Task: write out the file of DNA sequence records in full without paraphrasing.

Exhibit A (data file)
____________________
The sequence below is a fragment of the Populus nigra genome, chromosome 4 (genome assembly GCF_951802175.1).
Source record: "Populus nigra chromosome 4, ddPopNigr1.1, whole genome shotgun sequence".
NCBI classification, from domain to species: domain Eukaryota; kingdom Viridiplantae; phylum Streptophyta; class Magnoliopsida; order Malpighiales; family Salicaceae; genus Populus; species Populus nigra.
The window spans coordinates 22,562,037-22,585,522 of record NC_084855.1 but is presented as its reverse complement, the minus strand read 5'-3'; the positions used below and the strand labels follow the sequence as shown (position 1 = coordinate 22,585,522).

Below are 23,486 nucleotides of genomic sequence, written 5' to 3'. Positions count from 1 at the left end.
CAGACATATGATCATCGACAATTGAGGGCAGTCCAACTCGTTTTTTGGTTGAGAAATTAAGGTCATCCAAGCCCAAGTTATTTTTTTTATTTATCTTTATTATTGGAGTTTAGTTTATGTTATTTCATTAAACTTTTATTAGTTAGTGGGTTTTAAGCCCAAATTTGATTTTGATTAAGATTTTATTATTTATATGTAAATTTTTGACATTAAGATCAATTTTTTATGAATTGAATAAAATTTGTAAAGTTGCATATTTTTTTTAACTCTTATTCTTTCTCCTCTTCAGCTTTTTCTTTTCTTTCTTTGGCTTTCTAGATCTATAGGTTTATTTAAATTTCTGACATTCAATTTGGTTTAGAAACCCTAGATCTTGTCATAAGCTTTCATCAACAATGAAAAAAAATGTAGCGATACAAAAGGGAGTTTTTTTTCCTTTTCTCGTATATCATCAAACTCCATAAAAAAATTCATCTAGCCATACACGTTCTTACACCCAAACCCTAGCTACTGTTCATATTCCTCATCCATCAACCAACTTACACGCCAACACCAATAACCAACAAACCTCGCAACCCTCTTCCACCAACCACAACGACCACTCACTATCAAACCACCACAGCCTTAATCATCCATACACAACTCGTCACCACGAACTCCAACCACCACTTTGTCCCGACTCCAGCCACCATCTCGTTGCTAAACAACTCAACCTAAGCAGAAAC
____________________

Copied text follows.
The sequence below is a fragment of the Populus nigra genome, chromosome 4 (genome assembly GCF_951802175.1).
Source record: "Populus nigra chromosome 4, ddPopNigr1.1, whole genome shotgun sequence".
NCBI classification, from domain to species: domain Eukaryota; kingdom Viridiplantae; phylum Streptophyta; class Magnoliopsida; order Malpighiales; family Salicaceae; genus Populus; species Populus nigra.
The window spans coordinates 22,562,037-22,585,522 of record NC_084855.1 but is presented as its reverse complement, the minus strand read 5'-3'; the positions used below and the strand labels follow the sequence as shown (position 1 = coordinate 22,585,522).

Below are 23,486 nucleotides of genomic sequence, written 5' to 3'. Positions count from 1 at the left end.
CAGACATATGATCATCGACAATTGAGGGCAGTCCAACTCGTTTTTTGGTTGAGAAATTAAGGTCATCCAAGCCCAAGTTATTTTTTTTATTTATCTTTATTATTGGAGTTTAGTTTATGTTATTTCATTAAACTTTTATTAGTTAGTGGGTTTTAAGCCCAAATTTGATTTTGATTAAGATTTTATTATTTATATGTAAATTTTTGACATTAAGATCAATTTTTTATGAATTGAATAAAATTTGTAAAGTTGCATATTTTTTTTAACTCTTATTCTTTCTCCTCTTCAGCTTTTTCTTTTCTTTCTTTGGCTTTCTAGATCTATAGGTTTATTTAAATTTCTGACATTCAATTTGGTTTAGAAACCCTAGATCTTGTCATAAGCTTTCATCAACAATGAAAAAAAATGTAGCGATACAAAAGGGAGTTTTTTTTCCTTTTCTCGTATATCATCAAACTCCATAAAAAAATTCATCTAGCCATACACGTTCTTACACCCAAACCCTAGCTACTGTTCATATTCCTCATCCATCAACCAACTTACACGCCAACACCAATAACCAACAAACCTCGCAACCCTCTTCCACCAACCACAACGACCACTCACTATCAAACCACCACAGCCTTAATCATCCATACACAACTCGTCACCACGAACTCCAACCACCACTTTGTCCCGACTCCAGCCACCATCTCGTTGCTAAACAACTCAACCTAAGCAGAAAC